U.S. Will Not Take In Refugees Fleeing From Haiti & Cuba By Boat, DHS Says

Senate Homeland Security Committee Hears Testimony From DHS Secretary Mayorkas

Alejandro Mayorkas, Secretary of Homeland Security, testifies during a Senate Homeland Security and Government Affairs Committee hearing on May 13, 2021.Photo: Getty Images

As Haiti and Cuba reel from political unrest over the last couple of weeks, some of their people are fleeing to the United States by boat. Department of Homeland Security (DHS) Secretary Alejandro Mayorkas gave refugees on boats a warning Tuesday (July 13): they will not be allowed into the country, according to CBS News.

"Allow me to be clear: if you take to the sea, you will not come to the United States," Mayorkas said, noting that traversing the Caribbean Sea and the Florida Straits by boat is dangerous.

Cubans have taken to the streets in mass protest over the last few days in response to the COVID-19 pandemic, worsening socioeconomic conditions, lack of supplies, and other grievances with the government. Meanwhile, Haiti is facing political upheaval following the assassination of President Jovenel Moise at his home.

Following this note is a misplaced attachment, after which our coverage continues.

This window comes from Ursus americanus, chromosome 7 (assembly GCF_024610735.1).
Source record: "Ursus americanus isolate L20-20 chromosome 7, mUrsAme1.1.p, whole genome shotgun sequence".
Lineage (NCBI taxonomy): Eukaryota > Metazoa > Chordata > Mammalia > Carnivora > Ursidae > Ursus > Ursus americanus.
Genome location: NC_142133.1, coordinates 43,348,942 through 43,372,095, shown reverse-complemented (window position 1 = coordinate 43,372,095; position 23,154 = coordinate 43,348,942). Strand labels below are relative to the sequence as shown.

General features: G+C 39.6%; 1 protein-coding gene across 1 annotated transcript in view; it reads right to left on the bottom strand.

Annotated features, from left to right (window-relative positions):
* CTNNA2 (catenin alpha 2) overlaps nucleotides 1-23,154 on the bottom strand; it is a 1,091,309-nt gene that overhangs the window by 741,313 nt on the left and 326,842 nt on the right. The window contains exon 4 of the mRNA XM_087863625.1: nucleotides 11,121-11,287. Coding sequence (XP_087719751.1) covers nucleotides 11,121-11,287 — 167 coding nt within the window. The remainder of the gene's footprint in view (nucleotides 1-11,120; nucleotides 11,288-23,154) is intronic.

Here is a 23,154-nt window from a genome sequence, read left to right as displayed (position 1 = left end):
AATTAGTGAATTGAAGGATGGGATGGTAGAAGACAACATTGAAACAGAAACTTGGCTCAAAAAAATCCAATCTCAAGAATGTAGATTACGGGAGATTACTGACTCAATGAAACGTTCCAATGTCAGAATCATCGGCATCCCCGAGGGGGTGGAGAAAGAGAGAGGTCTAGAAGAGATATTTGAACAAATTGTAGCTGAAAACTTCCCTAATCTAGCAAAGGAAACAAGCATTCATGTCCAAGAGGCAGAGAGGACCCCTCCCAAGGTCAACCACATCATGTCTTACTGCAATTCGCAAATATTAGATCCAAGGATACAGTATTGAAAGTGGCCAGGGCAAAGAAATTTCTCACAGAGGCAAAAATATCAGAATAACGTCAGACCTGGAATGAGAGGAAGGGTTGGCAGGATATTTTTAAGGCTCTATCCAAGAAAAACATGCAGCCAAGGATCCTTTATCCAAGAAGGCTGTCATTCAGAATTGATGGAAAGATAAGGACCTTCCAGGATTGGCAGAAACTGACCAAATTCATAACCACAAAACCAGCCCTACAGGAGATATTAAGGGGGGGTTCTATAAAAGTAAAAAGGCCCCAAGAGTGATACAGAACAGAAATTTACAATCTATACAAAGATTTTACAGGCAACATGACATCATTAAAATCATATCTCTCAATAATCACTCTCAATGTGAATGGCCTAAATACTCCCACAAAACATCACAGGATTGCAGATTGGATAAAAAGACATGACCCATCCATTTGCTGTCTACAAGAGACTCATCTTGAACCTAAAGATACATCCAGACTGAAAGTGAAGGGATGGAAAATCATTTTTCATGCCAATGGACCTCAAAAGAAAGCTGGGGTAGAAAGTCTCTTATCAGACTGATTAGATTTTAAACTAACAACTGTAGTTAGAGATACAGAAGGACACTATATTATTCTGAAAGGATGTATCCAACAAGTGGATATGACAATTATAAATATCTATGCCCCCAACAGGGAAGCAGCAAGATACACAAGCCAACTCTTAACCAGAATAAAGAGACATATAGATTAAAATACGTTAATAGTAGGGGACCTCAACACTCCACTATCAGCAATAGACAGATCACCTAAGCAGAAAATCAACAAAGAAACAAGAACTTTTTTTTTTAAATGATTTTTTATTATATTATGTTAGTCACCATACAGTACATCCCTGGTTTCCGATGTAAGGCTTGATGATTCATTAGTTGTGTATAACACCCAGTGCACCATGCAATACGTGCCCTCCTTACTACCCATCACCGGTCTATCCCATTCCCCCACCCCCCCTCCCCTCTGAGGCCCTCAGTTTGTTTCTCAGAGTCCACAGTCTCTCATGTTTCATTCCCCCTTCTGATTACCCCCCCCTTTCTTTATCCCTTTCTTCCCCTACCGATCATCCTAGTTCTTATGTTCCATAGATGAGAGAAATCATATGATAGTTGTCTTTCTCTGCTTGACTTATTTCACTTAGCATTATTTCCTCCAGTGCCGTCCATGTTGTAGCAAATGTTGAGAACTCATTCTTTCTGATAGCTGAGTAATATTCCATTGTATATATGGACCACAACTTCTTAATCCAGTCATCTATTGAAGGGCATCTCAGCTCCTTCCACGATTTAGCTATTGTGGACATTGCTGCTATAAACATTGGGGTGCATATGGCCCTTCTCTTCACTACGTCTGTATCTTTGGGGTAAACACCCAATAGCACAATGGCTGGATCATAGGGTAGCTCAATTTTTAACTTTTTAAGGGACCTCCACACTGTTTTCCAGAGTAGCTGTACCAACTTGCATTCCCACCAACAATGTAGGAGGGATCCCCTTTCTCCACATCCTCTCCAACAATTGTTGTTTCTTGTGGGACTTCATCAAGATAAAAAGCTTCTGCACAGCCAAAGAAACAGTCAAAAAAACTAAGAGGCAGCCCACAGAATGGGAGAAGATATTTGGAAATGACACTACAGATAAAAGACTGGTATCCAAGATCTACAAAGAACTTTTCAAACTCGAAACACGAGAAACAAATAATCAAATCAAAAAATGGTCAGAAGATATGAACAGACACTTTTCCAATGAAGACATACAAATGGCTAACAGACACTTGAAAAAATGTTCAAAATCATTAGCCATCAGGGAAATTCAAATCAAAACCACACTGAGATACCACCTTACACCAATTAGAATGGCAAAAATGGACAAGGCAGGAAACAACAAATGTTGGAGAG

Even if Cubans and Haitians fear persecution in their home countries, they will not be given refuge. Instead, the Coast Guard will intercept them and return them to their respective countries. Asylum-seekers who get interviews with U.S. officials won't be allowed on U.S. soil -- even if they plead their case well, Mayorkas added.

"If individuals make, establish a well-founded fear of persecution or torture, they are referred to third countries for resettlement," the DHS secretary said. "They will not enter the United States." Mayorkas did not specify which third countries refugees would be relocated to, and the State Department, which is responsible for handling those referrals, has not responded back to CBC News' request for comment.

These measures have been part of U.S. policy for decades, but Mayorkas' remarks have received backlash from refugee advocates.

"The U.S. government shouldn't be using this system of off-shore processing to evade our refugee protection laws," Kennji Kizuka, the associate director of research and analysis at Human Rights First, told reporters. "They should allow people to land in the United States and go through their full asylum proceedings."

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